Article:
“Russia’s response to the terror unleashed by western-backed neo-nazis in Crimea and Odessa came after the local population appealed to Russia to protect them from the violence. Russia then agreed to Crimea joining the Russian Federation, a reaffirmation of an historic relationship.
“The Western press begins its narrative on the Crimea situation with the annexation, but completely ignores the provocations by the West and other causal factors which resulted in the annexation. This distortion of reality is artificially creating an hysteria about Russian aggressiveness, another distortion which could pose an exceptionally dangerous situation for the world, if acted upon by other nations. The U.S. Congress is responding to the distortions, not to the reality.”
Another way that the New York Times makes itself useful as a neocon propaganda vehicle is by applying two radically different standards for proof when an accusation is made. If, for instance, anyone notes that U.S.-funded “non-governmental organizations” played a behind-the-scenes role in instigating the Ukrainian coup – even though there is clear documentary evidence from the public reports of the National Endowment for Democracy and similar U.S.-funded entities – that is deemed a “conspiracy theory.”
However, if you want to accuse the Russians of secretly financing anti-fracking groups in Romania, you don’t need any evidence at all, just vague assertions. So, on Dec. 1, the Times published a lengthy article by Andrew Higgins promoting the Romanian government’s suspicions that local environmental groups which have blocked Chevron’s use of hydraulic fracturing for shale gas are fronts for Russia’s energy industry.
The article acknowledges that “this belief that Russia is fueling the protests, shared by officials in Lithuania, where Chevron also ran into a wave of unusually fervent protests and then decided to pull out, has not yet been backed up by any clear proof. And [Russia’s] Gazprom has denied accusations that it has bankrolled anti-fracking protests.
“But circumstantial evidence, plus large dollops of Cold War-style suspicion, have added to mounting alarm over covert Russian meddling to block threats to its energy stranglehold on Europe.”
It’s not exactly clear what the Times’ “circumstantial evidence” is either, but the article next turns to more unsubstantiated accusations aired in September by then-NATO Secretary General Anders Fogh Rasmussen, who “pointed a finger at Russia” by citing its alleged support for NGOs, another hypocritical twist because many NGOs are actually funded by the U.S. government and are deployed to disrupt or destabilize adversaries around the world.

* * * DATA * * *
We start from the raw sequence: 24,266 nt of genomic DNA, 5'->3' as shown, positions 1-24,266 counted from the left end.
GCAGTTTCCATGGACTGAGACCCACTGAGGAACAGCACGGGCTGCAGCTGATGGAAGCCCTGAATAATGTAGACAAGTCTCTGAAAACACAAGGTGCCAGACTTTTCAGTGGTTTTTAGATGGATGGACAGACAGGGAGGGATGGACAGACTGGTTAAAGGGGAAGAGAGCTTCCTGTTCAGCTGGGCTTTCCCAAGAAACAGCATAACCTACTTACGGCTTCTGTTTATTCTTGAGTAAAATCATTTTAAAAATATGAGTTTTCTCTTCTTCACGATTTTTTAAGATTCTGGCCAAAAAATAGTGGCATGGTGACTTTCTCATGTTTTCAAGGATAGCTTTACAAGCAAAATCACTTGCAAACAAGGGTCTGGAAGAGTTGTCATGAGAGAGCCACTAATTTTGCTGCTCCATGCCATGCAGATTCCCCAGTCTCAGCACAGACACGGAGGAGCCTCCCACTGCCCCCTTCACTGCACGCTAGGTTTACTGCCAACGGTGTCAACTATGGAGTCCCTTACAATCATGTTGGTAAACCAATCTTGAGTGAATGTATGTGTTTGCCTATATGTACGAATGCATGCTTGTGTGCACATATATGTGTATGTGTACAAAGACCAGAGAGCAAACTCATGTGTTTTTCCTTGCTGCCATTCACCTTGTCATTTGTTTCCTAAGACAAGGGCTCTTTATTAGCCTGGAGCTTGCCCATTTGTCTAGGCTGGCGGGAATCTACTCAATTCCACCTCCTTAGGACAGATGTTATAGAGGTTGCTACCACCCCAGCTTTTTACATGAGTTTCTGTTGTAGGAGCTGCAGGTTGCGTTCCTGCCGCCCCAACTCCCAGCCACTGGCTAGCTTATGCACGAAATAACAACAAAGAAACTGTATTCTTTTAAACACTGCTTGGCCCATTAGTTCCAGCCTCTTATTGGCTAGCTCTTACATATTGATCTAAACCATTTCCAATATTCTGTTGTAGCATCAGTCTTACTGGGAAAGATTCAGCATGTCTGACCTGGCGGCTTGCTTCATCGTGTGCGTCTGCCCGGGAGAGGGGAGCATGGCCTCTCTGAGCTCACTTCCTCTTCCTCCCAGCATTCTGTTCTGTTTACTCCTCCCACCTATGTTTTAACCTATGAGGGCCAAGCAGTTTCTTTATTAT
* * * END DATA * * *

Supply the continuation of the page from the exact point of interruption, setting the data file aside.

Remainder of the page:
Ignoring this hypocrisy, Rasmussen declared: “Russia, as part of their sophisticated information and disinformation operations, engaged actively with so-called nongovernmental organizations — environmental organizations working against shale gas — to maintain dependence on imported Russian gas.”
Again, the Times notes that Rasmussen presented no proof, saying that his judgment was based on what NATO allies had reported. Yet, despite this admitted lack of evidence, the Times still devotes portions of two pages to this Russian-hand-hidden-behind-the-anti-fracking-cause hypothesis. If such flimsy speculation were aimed at the United States, it would be laughed off as a paranoid conspiracy theory or labeled “disinformation.”
Also not noted in the Times article is Rasmussen’s record for getting facts wrong. As Danish prime minister in 2003, he supported the U.S. invasion of Iraq and famously declared that “Iraq has WMDs. It is not something we think; it is something we know. Iraq has itself admitted that it has had mustard gas, nerve gas, anthrax, but Saddam won’t disclose. He won’t tell us where and how these weapons have been destroyed. We know this from the UN inspectors, so there is no doubt in my mind.”
Of course, pretty much everything that Rasmussen declared about Iraq’s WMD was wrong, but it succeeded in tricking the Danish parliament into voting to join Bush’s “coalition of the willing” to invade Iraq. Rasmussen was later rewarded for his role in this aggressive war against Iraq by getting a plum job as NATO secretary general where he similarly has hyped alarms about Russia.
Yet, the New York Times ignores this history as this “newspaper of record” applies its endless double standards to ratchet up tensions in Syria and Ukraine.
Investigative reporter Robert Parry broke many of the Iran-Contra stories for The Associated Press and Newsweek in the 1980s. You can buy his latest book, America’s Stolen Narrative, either in print here or as an e-book (from Amazon and barnesandnoble.com). For a limited time, you also can order Robert Parry’s trilogy on the Bush Family and its connections to various right-wing operatives for only $34. The trilogy includes America’s Stolen Narrative. For details on this offer, click here.